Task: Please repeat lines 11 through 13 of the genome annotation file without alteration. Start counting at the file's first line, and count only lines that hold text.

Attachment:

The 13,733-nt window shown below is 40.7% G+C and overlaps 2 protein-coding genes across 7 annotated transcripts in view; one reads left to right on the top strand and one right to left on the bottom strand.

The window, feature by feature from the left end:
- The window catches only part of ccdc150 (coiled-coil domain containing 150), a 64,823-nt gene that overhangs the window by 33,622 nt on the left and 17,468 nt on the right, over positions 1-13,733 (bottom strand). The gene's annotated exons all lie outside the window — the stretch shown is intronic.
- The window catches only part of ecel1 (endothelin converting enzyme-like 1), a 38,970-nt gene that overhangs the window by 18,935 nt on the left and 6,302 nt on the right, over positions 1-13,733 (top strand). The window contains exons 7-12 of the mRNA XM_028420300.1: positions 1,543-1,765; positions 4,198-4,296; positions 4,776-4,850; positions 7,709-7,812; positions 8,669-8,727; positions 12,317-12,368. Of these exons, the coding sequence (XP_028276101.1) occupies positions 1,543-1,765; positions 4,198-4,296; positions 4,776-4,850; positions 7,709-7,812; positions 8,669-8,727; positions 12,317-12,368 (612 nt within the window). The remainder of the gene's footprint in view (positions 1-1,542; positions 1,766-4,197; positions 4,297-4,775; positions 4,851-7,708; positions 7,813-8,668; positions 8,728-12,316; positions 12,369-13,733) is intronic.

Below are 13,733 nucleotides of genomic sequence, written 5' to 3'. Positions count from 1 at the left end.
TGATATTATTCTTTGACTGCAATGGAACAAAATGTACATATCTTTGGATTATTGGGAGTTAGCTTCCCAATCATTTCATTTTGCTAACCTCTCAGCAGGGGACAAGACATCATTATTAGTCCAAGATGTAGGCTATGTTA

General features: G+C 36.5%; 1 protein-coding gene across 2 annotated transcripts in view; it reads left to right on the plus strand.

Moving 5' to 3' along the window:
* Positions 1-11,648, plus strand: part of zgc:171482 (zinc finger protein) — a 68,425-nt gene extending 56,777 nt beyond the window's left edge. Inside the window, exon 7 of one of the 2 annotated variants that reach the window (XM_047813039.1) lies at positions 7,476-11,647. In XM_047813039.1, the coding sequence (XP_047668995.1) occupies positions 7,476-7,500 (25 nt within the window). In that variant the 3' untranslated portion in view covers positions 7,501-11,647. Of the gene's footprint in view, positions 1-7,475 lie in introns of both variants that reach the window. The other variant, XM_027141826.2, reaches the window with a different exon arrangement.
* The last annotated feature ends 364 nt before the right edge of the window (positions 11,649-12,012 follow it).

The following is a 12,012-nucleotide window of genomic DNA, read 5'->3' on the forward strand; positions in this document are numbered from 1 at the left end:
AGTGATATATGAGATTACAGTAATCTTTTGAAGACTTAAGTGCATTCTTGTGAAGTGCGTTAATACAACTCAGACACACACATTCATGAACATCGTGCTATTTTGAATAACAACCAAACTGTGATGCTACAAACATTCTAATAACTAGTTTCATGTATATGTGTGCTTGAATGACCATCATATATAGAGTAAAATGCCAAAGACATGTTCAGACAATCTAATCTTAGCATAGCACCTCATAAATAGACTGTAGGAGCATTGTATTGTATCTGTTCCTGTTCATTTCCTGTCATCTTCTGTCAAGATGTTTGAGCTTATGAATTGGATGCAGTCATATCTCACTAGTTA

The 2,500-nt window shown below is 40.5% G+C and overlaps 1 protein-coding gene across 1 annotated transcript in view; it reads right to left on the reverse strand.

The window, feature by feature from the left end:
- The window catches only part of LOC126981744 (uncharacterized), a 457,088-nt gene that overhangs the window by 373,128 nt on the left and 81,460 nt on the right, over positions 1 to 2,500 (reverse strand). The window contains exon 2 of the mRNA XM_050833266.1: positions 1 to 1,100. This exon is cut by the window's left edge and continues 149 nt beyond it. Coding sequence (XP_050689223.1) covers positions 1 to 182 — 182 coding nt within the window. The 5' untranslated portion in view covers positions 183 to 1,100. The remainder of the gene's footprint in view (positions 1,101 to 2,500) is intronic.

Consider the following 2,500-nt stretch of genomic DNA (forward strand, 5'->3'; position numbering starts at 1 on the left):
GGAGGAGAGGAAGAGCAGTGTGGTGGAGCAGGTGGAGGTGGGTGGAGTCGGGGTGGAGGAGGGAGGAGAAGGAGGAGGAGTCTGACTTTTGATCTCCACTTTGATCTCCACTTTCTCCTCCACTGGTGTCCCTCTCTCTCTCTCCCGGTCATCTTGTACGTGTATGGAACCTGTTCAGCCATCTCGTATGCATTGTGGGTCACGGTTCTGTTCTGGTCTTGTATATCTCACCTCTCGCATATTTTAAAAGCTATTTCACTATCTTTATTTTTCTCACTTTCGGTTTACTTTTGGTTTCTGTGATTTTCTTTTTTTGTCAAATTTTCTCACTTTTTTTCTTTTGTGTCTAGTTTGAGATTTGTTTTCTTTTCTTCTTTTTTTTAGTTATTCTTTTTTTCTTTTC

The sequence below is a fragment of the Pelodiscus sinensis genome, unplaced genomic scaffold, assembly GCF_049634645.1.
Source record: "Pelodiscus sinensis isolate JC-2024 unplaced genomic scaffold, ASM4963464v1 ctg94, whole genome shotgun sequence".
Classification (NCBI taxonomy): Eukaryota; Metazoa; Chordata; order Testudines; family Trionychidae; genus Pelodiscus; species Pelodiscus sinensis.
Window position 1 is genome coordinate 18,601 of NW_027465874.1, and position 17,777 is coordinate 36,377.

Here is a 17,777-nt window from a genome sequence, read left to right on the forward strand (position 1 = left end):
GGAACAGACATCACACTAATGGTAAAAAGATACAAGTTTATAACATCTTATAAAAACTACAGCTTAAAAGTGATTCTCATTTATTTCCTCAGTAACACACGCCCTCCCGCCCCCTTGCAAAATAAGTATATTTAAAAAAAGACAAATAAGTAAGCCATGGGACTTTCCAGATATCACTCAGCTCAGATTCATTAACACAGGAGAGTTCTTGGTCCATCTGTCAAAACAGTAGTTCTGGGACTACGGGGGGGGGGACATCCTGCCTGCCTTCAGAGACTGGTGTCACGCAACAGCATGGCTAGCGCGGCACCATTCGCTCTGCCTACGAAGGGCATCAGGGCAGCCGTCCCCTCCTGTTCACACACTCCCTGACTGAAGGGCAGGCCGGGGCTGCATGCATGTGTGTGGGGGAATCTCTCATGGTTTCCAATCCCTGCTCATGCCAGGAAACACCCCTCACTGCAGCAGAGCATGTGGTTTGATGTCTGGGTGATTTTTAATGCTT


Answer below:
The following is a 12,012-nucleotide window of genomic DNA, read 5'->3' on the forward strand; positions in this document are numbered from 1 at the left end:
AGTGATATATGAGATTACAGTAATCTTTTGAAGACTTAAGTGCATTCTTGTGAAGTGCGTTAATACAACTCAGACACACACATTCATGAACATCGTGCTATTTTGAATAACAACCAAACTGTGATGCTACAAACATTCTAATAACTAGTTTCATGTATATGTGTGCTTGAATGACCATCATATATAGAGTAAAATGCCAAAGACATGTTCAGACAATCTAATCTTAGCATAGCACCTCATAAATAGACTGTAGGAGCATTGTATTGTATCTGTTCCTGTTCATTTCCTGTCATCTTCTGTCAAGATGTTTGAGCTTATGAATTGGATGCAGTCATATCTCACTAGTTA

The 2,500-nt window shown below is 40.5% G+C and overlaps 1 protein-coding gene across 1 annotated transcript in view; it reads right to left on the reverse strand.